Feeds

CES pitted for Intel Wireless Display boost

More supporters, more kit coming next year

The essential guide to IT transformation

IDF Intel made a point of highlighting its Wireless Display (WiDi) technology at IDF this week, but expect an even bigger push at next January's Consumer Electronics Show (CES).

The chip giant announced WiDi at this year's CES, but few hardware makers have voiced their support for the technology. Twelve months on, however, and CES 2011 will see a lot more WiDi product announcements, Intel insiders say.

Intel pitches WiDi as a standard way of streaming computer-stored content to a TV. It's not intended to replace your Nas box or media centre, simply to be a handy, ad hoc way of showing that latest download, or catch-up TV service on the living room screen.

It's a nice idea, but it's not unique. There are similar products that use Wireless USB - Veebeam is a case in point - and you can achieve the same effect with Windows 7's Play To... function and a TV that supports DLNA. Western Digital's WDTV Live box can pick up networked content and play it on your telly. Apple's upcoming AirPlay technology will do the same thing, albeit mediated by iTunes or iDevices.

Perhaps that's why, to date, only Netgear has stepped up to the plate to offer a gadget that can tune in to the WiDi transmissions on your wireless network and feed them down an HDMI cable to your TV.

All the demo stations at Intel's IDF WiDi stand featured Netgear's receiver.

Intel CEO Paul Otellini this week said WiDi was "gaining traction", but so far there are very few PC vendors who make a point of stating they have machines that incorporate the technology.

Intel's own website lists only three: one each from Sony, Toshiba and Dell.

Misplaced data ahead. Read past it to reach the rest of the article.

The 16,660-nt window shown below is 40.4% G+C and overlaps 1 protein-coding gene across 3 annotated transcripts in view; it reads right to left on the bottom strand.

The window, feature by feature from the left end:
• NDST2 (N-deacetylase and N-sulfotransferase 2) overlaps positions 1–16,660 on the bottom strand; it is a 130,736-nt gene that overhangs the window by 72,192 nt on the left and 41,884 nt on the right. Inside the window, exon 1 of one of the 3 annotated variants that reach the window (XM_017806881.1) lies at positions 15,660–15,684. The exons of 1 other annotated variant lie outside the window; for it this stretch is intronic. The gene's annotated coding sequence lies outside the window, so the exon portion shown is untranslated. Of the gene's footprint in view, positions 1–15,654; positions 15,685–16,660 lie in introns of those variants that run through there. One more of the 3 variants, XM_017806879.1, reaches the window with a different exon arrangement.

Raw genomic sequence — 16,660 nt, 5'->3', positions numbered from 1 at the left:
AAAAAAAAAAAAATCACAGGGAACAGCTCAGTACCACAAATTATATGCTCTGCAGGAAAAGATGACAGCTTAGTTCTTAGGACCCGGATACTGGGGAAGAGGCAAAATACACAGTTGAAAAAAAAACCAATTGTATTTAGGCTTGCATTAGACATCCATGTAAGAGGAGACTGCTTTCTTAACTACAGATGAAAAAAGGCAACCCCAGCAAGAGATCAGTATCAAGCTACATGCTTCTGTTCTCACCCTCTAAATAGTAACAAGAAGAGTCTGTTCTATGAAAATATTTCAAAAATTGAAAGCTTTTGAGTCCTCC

Intel was demonstrating WiDi this week with these machines, and kit from Lenovo, Asus and Gigabyte.

Perhaps more vendors would get in on the act if Intel widened WiDi's applicability, but the chip maker insists that it be offered only by machines using specific Core i CPU, integrated graphics and wireless card combinations.

There seems no reason why it couldn't widen WiDi support, to give the technology a boost, since the networking technology is standard 802.11n. All it has to do is write suitable drivers for a broader array of its integrated graphics cores.

As more Core i3, i5 and i7-based laptops are sold, so WiDi's potential user base increases to the point where companies will join Netgear and offer receivers, or perhaps even build them in to TVs. It's undoubtedly that growth that has prompted the products we've been told to anticipate early next year.

Netgear doesn't ship its Push2TV box outside of the US, so hopefully we'll also see WiDi make it to the UK. ®

Gartner critical capabilities for enterprise endpoint backup

More from The Register

next story
Raspberry Pi B+: PHWOAR, get a load of those pins
More USB ports than your laptop? You'd better believe it...
So, Apple won't sell cheap kit? Prepare the iOS garden wall WRECKING BALL
It can throw the low cost race if it looks to the cloud
Now that's FIRE WIRE: HP recalls 6 MILLION burn-risk laptop cables
Right in the middle of Burning Mains Man week
Apple promises to lift Curse of the Drained iPhone 5 Battery
Have you tried turning it off and...? Never mind, here's a replacement
Apple's iWatch? They cannae do it ... they don't have the POWER
Analyst predicts fanbois will have to wait until next year
Super Cali signs a kill-switch, campaigners say it's atrocious
Remote-death button bad news for crooks, protesters – and great news for hackers?
AMD unveils 'single purpose' graphics card for PC gamers and NO ONE else
Chip maker claims the Radeon R9 285 is 'best in its class'
Barnes & Noble: Swallow a Samsung Nook tablet, please ... pretty please
Novelslab finally on sale with ($199 - $20) price tag
prev story

Whitepapers

Implementing global e-invoicing with guaranteed legal certainty
Explaining the role local tax compliance plays in successful supply chain management and e-business and how leading global brands are addressing this.
Endpoint data privacy in the cloud is easier than you think
Innovations in encryption and storage resolve issues of data privacy and key requirements for companies to look for in a solution.
Scale data protection with your virtual environment
To scale at the rate of virtualization growth, data protection solutions need to adopt new capabilities and simplify current features.
Boost IT visibility and business value
How building a great service catalog relieves pressure points and demonstrates the value of IT service management.
High Performance for All
While HPC is not new, it has traditionally been seen as a specialist area – is it now geared up to meet more mainstream requirements?